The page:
Last year, my company was hired to frame a large addition on a ranch. Most of the building was to remain, but at one end we had to demolish the roof and walls without damaging the floor system below. Tearing down the roof in place would have been slow and dangerous, so instead we brought in a crane to lift it off in sections.
In preparation, we gutted the interior, cut the trusses free from the walls, and broke the gable roof into three sections by slicing through the sheathing and truss braces.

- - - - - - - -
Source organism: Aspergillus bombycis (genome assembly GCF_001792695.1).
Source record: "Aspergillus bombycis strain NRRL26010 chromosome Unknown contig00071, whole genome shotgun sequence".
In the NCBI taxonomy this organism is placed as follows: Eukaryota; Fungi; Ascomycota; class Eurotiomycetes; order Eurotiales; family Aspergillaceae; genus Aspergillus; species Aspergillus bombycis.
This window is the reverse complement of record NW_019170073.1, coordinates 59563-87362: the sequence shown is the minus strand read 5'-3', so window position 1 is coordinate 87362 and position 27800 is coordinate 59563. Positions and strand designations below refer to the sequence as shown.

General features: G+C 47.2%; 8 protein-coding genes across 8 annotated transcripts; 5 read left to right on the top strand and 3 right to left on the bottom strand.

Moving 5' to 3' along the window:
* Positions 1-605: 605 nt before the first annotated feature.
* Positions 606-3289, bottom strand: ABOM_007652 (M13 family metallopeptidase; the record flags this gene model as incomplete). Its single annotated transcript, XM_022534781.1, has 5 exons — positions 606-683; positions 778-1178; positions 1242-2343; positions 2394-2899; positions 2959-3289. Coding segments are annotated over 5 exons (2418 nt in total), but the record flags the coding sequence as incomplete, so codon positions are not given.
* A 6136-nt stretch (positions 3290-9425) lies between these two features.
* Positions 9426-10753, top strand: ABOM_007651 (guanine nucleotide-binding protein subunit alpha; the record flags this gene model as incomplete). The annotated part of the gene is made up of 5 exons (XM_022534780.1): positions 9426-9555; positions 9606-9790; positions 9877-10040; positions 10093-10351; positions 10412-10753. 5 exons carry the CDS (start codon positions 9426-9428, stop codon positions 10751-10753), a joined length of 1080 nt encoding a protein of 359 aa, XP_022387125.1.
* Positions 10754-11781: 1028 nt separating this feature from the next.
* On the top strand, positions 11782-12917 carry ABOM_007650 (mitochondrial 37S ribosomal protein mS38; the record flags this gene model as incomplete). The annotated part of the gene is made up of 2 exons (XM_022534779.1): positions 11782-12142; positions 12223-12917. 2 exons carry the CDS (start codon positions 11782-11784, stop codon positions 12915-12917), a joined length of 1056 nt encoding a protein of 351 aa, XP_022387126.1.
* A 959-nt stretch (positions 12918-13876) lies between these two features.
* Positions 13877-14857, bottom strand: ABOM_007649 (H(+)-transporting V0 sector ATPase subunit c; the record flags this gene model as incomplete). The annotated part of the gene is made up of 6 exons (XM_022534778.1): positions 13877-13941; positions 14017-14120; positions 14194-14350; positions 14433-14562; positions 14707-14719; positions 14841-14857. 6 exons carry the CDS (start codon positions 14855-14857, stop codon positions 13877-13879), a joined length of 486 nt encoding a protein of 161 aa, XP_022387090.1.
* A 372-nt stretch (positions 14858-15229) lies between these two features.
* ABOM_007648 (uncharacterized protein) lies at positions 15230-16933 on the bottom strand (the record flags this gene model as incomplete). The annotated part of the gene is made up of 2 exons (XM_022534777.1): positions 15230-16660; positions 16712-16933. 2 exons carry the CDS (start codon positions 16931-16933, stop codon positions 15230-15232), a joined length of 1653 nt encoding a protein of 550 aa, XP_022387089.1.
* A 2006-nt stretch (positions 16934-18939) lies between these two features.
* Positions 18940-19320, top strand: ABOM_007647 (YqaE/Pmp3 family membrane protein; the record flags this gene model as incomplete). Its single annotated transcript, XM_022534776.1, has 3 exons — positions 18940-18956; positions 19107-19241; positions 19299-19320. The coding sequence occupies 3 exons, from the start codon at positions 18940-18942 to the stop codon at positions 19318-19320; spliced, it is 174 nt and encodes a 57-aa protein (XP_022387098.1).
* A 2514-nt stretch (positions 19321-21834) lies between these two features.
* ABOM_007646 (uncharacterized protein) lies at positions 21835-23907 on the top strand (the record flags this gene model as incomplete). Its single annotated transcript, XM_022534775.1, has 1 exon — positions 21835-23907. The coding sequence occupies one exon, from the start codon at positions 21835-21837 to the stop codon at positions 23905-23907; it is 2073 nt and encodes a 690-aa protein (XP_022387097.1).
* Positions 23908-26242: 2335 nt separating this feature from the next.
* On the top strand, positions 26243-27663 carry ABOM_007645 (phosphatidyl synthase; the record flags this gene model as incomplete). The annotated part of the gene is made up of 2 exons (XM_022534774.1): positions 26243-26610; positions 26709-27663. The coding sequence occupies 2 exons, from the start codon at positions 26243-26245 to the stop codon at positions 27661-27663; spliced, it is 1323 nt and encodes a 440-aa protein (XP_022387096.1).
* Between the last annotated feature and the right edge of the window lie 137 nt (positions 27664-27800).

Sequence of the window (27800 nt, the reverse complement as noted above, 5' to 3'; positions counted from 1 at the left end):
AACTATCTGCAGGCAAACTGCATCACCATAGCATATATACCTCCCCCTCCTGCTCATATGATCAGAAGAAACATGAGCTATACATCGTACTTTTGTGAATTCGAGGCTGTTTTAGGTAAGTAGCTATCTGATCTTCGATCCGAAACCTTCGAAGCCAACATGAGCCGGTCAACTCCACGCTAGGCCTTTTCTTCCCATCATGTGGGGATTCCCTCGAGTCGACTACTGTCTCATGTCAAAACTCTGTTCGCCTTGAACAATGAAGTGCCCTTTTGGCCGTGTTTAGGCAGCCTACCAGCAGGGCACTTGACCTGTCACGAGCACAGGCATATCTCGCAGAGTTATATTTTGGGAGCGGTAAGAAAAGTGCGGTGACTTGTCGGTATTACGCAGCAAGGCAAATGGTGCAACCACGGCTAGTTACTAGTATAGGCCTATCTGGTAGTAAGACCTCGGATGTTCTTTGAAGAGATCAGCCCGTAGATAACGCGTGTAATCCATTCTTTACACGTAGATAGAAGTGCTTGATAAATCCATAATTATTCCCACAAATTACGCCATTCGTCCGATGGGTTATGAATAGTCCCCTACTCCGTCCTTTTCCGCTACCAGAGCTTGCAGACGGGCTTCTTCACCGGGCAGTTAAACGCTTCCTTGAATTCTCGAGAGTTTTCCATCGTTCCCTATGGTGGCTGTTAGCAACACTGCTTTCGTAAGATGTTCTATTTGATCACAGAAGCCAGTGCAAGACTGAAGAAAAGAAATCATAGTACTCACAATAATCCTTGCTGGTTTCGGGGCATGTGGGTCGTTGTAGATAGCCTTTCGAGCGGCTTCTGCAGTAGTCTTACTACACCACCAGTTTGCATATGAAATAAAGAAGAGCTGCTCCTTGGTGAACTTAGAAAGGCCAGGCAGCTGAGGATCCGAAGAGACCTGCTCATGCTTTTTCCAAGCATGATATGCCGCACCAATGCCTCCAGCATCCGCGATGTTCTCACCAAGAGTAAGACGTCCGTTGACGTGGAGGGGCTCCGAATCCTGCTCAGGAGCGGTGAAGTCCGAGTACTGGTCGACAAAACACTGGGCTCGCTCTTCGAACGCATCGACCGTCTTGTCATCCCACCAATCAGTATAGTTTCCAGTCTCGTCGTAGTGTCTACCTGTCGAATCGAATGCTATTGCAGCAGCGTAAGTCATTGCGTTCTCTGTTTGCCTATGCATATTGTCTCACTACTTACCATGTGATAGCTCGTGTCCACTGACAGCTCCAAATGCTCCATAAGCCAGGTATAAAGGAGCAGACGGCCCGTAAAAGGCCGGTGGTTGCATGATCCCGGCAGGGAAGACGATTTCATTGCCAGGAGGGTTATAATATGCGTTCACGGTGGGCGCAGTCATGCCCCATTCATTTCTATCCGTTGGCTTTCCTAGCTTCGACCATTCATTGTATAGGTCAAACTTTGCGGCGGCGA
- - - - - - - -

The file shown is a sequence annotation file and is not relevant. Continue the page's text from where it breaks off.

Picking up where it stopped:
Next, we cut four holes through each section of roof and tacked LVLs to the bottom of the trusses. When the crane arrived, we dropped cable through the holes in the first section of roof, wrapped them around the LVLs, and used shackles to connect them to the lifting straps.
After the crane operator lifted that section and placed it on the ground about 50 feet away, we repeated the same steps with the other two sections.
Since the crane was there anyway, we also used it to lift some of the exterior walls.
The $900 it cost to bring in the big machine was well worth it: Dismantling the roof on the ground turned out to be safe and quick.
This article was originally published on October 1, 2005.